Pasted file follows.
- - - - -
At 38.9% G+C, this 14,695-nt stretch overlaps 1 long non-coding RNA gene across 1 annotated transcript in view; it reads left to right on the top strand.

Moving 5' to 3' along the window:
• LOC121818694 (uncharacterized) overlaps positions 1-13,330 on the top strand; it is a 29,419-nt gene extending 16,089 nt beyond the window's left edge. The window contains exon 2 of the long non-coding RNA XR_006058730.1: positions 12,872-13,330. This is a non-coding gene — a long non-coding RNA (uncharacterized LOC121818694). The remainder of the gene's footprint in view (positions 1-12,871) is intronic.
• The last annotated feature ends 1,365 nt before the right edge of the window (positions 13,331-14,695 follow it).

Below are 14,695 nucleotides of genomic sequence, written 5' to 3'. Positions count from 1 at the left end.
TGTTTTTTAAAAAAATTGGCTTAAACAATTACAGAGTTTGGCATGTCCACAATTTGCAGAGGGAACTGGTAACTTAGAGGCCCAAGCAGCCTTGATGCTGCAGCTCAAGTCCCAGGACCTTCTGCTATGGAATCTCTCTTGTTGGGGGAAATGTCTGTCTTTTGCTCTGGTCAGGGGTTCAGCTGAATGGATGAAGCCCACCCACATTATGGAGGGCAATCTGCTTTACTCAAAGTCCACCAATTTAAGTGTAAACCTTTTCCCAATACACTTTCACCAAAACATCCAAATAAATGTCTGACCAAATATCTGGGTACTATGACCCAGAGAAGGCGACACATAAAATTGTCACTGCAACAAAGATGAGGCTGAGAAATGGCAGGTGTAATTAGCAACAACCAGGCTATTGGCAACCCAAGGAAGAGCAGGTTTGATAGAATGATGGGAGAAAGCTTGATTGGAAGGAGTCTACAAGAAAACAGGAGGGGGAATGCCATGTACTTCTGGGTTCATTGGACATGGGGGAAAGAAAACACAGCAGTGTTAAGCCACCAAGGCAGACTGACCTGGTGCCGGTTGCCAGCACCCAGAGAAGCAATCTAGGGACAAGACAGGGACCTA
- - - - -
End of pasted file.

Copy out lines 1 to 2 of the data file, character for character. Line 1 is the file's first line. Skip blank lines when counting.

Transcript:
At 38.9% G+C, this 14,695-nt stretch overlaps 1 long non-coding RNA gene across 1 annotated transcript in view; it reads left to right on the top strand.

Moving 5' to 3' along the window: